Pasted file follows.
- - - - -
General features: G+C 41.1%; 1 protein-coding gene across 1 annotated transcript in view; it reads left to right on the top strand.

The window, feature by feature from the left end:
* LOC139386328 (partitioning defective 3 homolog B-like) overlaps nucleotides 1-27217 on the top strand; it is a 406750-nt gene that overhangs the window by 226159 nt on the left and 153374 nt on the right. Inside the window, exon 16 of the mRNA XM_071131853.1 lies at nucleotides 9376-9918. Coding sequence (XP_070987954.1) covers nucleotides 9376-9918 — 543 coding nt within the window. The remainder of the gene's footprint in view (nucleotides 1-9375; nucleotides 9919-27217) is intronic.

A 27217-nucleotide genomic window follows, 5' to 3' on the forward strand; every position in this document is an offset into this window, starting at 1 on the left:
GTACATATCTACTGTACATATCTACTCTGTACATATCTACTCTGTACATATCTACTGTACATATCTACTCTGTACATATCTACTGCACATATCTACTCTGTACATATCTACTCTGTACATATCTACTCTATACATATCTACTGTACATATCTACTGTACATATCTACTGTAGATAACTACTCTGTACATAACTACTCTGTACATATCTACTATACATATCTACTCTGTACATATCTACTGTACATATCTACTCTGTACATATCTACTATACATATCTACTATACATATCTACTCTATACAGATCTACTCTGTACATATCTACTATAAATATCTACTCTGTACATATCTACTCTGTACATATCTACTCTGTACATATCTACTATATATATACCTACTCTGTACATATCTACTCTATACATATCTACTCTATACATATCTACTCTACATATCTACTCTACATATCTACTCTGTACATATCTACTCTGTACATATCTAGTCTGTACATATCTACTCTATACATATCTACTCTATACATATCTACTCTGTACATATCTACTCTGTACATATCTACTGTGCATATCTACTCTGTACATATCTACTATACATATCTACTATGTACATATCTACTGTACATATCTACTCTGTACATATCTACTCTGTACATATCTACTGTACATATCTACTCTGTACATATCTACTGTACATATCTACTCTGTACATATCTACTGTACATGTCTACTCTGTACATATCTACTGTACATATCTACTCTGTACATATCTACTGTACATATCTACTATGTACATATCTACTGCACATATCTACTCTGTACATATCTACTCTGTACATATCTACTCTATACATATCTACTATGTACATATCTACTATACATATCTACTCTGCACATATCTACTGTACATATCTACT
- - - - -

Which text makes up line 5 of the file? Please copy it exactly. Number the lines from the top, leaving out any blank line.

GTACATATCTACTGTACATATCTACTCTGTACATATCTACTCTGTACATATCTACTGTACATATCTACTCTGTACATATCTACTGCACATATCTACTCTGTACATATCTACTCTGTACATATCTACTCTATACATATCTACTGTACATATCTACTGTACATATCTACTGTAGATAACTACTCTGTACATAACTACTCTGTACATATCTACTATACATATCTACTCTGTACATATCTACTGTACATATCTACTCTGTACATATCTACTATACATATCTACTATACATATCTACTCTATACAGATCTACTCTGTACATATCTACTATAAATATCTACTCTGTACATATCTACTCTGTACATATCTACTCTGTACATATCTACTATATATATACCTACTCTGTACATATCTACTCTATACATATCTACTCTATACATATCTACTCTACATATCTACTCTACATATCTACTCTGTACATATCTACTCTGTACATATCTAGTCTGTACATATCTACTCTATACATATCTACTCTATACATATCTACTCTGTACATATCTACTCTGTACATATCTACTGTGCATATCTACTCTGTACATATCTACTATACATATCTACTATGTACATATCTACTGTACATATCTACTCTGTACATATCTACTCTGTACATATCTACTGTACATATCTACTCTGTACATATCTACTGTACATATCTACTCTGTACATATCTACTGTACATGTCTACTCTGTACATATCTACTGTACATATCTACTCTGTACATATCTACTGTACATATCTACTATGTACATATCTACTGCACATATCTACTCTGTACATATCTACTCTGTACATATCTACTCTATACATATCTACTATGTACATATCTACTATACATATCTACTCTGCACATATCTACTGTACATATCTACT